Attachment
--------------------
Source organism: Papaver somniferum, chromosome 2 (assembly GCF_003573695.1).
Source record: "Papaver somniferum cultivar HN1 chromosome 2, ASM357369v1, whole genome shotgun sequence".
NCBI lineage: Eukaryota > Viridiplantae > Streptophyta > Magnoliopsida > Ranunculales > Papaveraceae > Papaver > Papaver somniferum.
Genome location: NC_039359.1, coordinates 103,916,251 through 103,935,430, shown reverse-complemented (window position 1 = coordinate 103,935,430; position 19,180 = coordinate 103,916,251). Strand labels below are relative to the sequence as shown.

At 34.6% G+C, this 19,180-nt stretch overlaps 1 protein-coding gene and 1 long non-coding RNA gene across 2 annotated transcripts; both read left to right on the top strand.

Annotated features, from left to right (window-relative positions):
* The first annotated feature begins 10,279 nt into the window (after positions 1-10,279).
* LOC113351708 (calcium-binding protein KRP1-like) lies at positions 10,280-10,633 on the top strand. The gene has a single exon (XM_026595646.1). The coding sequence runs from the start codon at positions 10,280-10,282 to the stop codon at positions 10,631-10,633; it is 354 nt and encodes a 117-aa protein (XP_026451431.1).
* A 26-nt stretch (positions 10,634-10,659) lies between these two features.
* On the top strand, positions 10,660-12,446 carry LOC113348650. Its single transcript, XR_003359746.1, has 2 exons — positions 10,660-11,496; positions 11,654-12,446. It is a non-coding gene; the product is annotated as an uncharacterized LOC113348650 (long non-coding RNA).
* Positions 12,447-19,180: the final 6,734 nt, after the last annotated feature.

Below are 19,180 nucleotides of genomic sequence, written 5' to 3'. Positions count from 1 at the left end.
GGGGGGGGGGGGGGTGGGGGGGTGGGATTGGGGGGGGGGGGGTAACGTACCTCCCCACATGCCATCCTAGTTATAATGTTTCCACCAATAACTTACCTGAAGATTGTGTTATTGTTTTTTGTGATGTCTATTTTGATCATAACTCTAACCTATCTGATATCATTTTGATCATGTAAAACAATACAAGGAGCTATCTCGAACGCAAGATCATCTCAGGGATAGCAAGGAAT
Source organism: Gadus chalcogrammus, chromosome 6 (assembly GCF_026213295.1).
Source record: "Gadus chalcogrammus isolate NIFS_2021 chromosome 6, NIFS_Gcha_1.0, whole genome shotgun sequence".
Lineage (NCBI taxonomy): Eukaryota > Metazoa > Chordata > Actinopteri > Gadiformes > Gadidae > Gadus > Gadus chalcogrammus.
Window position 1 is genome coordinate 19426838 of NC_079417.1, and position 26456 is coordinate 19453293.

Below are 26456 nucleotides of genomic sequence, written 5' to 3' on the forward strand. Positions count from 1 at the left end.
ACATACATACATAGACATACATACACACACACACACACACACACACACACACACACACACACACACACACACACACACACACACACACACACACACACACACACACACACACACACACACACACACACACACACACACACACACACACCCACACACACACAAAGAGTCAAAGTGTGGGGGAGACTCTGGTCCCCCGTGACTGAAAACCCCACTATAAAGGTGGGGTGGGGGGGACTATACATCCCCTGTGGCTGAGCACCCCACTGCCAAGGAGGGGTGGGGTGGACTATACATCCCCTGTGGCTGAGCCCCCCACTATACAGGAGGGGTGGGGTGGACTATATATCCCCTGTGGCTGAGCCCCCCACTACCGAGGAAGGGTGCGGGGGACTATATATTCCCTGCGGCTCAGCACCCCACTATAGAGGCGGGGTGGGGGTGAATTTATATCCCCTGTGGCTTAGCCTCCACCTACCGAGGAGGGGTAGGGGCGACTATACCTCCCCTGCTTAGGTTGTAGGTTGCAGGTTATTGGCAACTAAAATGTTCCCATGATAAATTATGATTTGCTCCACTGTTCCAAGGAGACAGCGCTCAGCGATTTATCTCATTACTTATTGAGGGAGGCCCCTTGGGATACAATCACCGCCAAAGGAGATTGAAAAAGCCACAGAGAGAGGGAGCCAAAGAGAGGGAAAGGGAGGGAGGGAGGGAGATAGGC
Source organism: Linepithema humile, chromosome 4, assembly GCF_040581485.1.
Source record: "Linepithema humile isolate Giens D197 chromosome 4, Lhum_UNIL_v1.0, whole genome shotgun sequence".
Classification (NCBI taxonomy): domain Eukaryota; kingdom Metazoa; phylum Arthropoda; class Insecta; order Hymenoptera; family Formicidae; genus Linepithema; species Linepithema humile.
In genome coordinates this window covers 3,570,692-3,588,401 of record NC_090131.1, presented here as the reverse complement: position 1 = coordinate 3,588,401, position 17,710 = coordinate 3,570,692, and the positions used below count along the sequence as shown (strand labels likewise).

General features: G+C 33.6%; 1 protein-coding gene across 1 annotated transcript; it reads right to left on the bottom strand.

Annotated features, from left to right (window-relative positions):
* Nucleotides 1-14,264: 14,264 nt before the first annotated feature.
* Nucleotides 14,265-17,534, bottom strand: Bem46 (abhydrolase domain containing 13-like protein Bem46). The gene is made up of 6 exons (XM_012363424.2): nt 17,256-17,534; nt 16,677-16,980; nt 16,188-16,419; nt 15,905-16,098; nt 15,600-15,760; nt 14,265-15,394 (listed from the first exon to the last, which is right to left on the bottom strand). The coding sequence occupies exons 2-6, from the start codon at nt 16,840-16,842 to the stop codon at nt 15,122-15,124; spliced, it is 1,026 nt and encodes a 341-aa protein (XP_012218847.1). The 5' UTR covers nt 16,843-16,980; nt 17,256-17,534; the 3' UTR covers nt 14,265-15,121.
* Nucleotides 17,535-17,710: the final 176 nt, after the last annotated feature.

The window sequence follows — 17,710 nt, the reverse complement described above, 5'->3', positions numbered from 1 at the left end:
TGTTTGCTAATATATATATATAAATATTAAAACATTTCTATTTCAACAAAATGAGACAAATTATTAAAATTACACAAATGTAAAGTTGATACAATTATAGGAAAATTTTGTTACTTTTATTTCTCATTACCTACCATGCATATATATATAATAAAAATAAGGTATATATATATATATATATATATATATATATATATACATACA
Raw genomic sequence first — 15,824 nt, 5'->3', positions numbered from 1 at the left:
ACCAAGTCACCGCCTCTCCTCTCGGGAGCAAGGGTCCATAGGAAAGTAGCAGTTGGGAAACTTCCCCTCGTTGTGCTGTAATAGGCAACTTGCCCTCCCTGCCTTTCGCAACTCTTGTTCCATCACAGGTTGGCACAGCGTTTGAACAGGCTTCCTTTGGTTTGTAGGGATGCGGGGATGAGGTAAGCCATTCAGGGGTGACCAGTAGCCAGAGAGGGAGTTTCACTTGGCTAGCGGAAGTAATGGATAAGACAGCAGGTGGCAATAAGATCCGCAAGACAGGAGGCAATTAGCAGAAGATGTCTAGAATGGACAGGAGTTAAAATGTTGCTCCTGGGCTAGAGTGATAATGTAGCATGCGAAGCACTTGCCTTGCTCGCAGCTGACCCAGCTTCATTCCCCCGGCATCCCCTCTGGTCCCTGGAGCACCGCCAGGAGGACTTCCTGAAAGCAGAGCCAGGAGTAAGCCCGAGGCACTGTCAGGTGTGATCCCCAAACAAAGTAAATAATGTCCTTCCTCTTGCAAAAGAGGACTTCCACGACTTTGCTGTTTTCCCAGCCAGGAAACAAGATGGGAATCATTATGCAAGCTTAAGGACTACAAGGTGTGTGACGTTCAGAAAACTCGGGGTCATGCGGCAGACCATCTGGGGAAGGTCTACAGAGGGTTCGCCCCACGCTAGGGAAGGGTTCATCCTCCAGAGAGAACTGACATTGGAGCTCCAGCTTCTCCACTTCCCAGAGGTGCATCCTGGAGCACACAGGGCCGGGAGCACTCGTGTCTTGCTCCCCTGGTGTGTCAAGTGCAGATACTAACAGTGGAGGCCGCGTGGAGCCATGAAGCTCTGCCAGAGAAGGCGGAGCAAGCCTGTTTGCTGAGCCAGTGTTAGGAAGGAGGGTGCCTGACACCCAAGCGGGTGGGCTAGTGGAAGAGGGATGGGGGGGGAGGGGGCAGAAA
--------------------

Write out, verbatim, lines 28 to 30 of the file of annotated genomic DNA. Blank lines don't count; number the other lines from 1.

* Nucleotides 17,535-17,710: the final 176 nt, after the last annotated feature.

The window sequence follows — 17,710 nt, the reverse complement described above, 5'->3', positions numbered from 1 at the left end:
TGTTTGCTAATATATATATATAAATATTAAAACATTTCTATTTCAACAAAATGAGACAAATTATTAAAATTACACAAATGTAAAGTTGATACAATTATAGGAAAATTTTGTTACTTTTATTTCTCATTACCTACCATGCATATATATATAATAAAAATAAGGTATATATATATATATATATATATATATATATATATACATACA